I pre-ordered Natural Enemies of Books: A Messy History of Women in Printing and Typography immediately when I stumbled upon on the ‘forthcoming titles’ page of publisher Occasional Papers’s website. I knew the the title was a reference to an essay in a book designed and printed by a number of women in 1937—Bookmaking on the Distaff Side. I had recently learned about it in my own research and had only just succeeded in getting my hands on a copy from the edition of 100 after many dead ends. Thank you, interlibrary loan, and thank you, UC Berkeley!
Bookmaking on the Distaff Side was a unique piece of collective work in which women printers were invited by a committee to submit signatures they’d printed to be bound into an edition, which contributor, Kathleen Walkup, refers to as a pot-luck format. This means each submission is printed on unique paper, with varied colors, type, and illustration styles. It’s diminutive size and deckled edges with unique papers (and colors) make it such a treat to hold and leaf through. Content focuses generally on printing and typography, whether it be type theory, history of women and printing, or humorous piss-takes about the famous typographic men of that era. Perhaps my own greatest surprise in reading the book was the shade thrown at male printers and typographers. Though it is often tempered with some clarifying diplomatic statement, it’s clear the women who put this volume together had opinions and knew humor was a clever way to couch their critical opinions.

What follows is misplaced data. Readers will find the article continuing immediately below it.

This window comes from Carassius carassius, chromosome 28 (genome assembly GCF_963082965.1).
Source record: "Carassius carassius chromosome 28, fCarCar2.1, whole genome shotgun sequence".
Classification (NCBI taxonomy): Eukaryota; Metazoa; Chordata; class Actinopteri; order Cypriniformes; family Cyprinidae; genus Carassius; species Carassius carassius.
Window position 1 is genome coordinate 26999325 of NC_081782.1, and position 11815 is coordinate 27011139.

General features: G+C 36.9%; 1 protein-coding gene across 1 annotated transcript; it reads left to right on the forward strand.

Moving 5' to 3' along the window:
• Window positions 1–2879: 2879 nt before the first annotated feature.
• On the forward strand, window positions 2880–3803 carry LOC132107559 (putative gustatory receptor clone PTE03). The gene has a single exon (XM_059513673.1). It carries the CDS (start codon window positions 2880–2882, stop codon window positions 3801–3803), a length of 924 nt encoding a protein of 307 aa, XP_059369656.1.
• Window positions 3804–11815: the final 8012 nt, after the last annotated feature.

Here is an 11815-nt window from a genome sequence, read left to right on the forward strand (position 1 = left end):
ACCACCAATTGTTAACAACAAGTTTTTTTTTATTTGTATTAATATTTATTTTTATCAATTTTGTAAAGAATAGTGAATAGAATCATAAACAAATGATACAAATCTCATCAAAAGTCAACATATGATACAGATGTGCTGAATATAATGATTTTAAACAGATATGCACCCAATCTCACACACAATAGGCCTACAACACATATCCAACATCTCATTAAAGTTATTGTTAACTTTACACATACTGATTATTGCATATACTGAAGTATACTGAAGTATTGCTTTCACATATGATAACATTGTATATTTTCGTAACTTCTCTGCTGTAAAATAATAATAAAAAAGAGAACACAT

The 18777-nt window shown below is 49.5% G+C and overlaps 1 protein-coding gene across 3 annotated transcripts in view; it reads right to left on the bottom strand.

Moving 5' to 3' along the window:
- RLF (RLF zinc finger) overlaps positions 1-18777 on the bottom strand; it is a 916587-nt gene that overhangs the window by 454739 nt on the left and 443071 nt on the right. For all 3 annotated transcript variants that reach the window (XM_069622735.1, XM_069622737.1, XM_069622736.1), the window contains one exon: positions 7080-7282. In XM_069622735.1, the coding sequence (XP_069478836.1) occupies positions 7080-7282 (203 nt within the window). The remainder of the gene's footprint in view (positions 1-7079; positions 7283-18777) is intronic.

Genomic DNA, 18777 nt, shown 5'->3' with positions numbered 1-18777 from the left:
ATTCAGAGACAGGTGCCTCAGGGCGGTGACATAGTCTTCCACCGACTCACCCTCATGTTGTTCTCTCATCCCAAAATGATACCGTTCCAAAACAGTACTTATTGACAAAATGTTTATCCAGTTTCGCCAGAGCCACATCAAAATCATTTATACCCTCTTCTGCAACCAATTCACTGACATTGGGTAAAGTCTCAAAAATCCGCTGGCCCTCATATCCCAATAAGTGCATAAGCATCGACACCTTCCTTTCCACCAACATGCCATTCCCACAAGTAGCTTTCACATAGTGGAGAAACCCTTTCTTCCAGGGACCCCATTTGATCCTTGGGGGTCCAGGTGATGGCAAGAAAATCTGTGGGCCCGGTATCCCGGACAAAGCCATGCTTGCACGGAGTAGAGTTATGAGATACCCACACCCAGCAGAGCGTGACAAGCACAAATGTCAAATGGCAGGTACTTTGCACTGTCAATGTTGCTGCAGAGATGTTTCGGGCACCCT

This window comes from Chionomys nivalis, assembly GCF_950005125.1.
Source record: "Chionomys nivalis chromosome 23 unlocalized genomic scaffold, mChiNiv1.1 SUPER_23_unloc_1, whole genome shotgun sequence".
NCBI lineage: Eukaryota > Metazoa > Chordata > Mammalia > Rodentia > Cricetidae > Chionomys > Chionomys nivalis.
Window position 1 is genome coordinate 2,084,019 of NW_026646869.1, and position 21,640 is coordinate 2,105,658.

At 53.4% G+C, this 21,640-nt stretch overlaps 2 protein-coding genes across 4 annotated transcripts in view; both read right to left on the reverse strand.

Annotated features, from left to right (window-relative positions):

Last month I had the honor of creating the graphics for Designing without Borders, a three-part lecture series hosted by AIGA NY and the TDC. The design process was a collaboration between myself and the event organizers; Caspar Lam, Juan Villanueva, and Lynne Yun, which led to an ambitious undertaking of designing with a dozen languages. This experience was equally rewarding as it was challenging. It inspired me to continue pushing my understanding of typography by going beyond what is linguistically familiar.
I have always had a fascination for Arabic literature; I say this not as a native speaker but as a Lebanese francophone who studied in an American university. The multilingual education system in Lebanon gave us the privilege of reading literature classics in three different languages. But Arabic has always had its unique aura, enchanting me with its subtle grammar and with how the interplay of short and long vowels, along with other rhetorical elements, can overhaul its semantics and enrich its rhythm.
This literary enchantment has indirectly played a significant role in my life by drawing me into calligraphy when I was a design student. I used to keep a notebook in which I collected quotes that piqued my interest. The words I had once noted down started taking different shapes in my calligraphy copybook. The desire to bring these eloquent words to life, through beautifully entangled strokes, fueled my discipline and commitment towards doing–and sometimes overdoing—my homework. Only then was the euphoria of reading matched, if not surpassed, by that of writing.